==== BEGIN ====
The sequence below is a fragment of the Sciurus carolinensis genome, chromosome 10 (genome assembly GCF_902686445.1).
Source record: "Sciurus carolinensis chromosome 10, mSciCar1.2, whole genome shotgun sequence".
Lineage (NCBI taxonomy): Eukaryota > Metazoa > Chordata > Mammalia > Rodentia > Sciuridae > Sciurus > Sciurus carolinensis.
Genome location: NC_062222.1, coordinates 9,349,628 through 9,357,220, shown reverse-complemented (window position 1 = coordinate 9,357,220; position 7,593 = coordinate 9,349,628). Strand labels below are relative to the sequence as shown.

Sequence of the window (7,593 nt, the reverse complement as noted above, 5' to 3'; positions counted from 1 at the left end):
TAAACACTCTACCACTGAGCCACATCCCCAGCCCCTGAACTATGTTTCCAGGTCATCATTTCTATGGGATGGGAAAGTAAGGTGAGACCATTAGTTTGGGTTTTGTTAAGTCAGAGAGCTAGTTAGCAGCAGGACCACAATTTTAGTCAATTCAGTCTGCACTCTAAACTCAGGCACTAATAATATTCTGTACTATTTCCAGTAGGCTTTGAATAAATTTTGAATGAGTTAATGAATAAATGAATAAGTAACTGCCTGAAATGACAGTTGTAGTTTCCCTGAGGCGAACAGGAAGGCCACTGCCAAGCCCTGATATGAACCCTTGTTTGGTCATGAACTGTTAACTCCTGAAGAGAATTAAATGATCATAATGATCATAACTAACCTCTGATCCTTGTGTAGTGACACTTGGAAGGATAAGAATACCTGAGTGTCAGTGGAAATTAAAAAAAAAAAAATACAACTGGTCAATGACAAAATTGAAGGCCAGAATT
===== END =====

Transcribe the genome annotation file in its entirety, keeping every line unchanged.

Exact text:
The sequence below is a fragment of the Sciurus carolinensis genome, chromosome 10 (genome assembly GCF_902686445.1).
Source record: "Sciurus carolinensis chromosome 10, mSciCar1.2, whole genome shotgun sequence".
Lineage (NCBI taxonomy): Eukaryota > Metazoa > Chordata > Mammalia > Rodentia > Sciuridae > Sciurus > Sciurus carolinensis.
Genome location: NC_062222.1, coordinates 9,349,628 through 9,357,220, shown reverse-complemented (window position 1 = coordinate 9,357,220; position 7,593 = coordinate 9,349,628). Strand labels below are relative to the sequence as shown.

Sequence of the window (7,593 nt, the reverse complement as noted above, 5' to 3'; positions counted from 1 at the left end):
TAAACACTCTACCACTGAGCCACATCCCCAGCCCCTGAACTATGTTTCCAGGTCATCATTTCTATGGGATGGGAAAGTAAGGTGAGACCATTAGTTTGGGTTTTGTTAAGTCAGAGAGCTAGTTAGCAGCAGGACCACAATTTTAGTCAATTCAGTCTGCACTCTAAACTCAGGCACTAATAATATTCTGTACTATTTCCAGTAGGCTTTGAATAAATTTTGAATGAGTTAATGAATAAATGAATAAGTAACTGCCTGAAATGACAGTTGTAGTTTCCCTGAGGCGAACAGGAAGGCCACTGCCAAGCCCTGATATGAACCCTTGTTTGGTCATGAACTGTTAACTCCTGAAGAGAATTAAATGATCATAATGATCATAACTAACCTCTGATCCTTGTGTAGTGACACTTGGAAGGATAAGAATACCTGAGTGTCAGTGGAAATTAAAAAAAAAAAAATACAACTGGTCAATGACAAAATTGAAGGCCAGAATT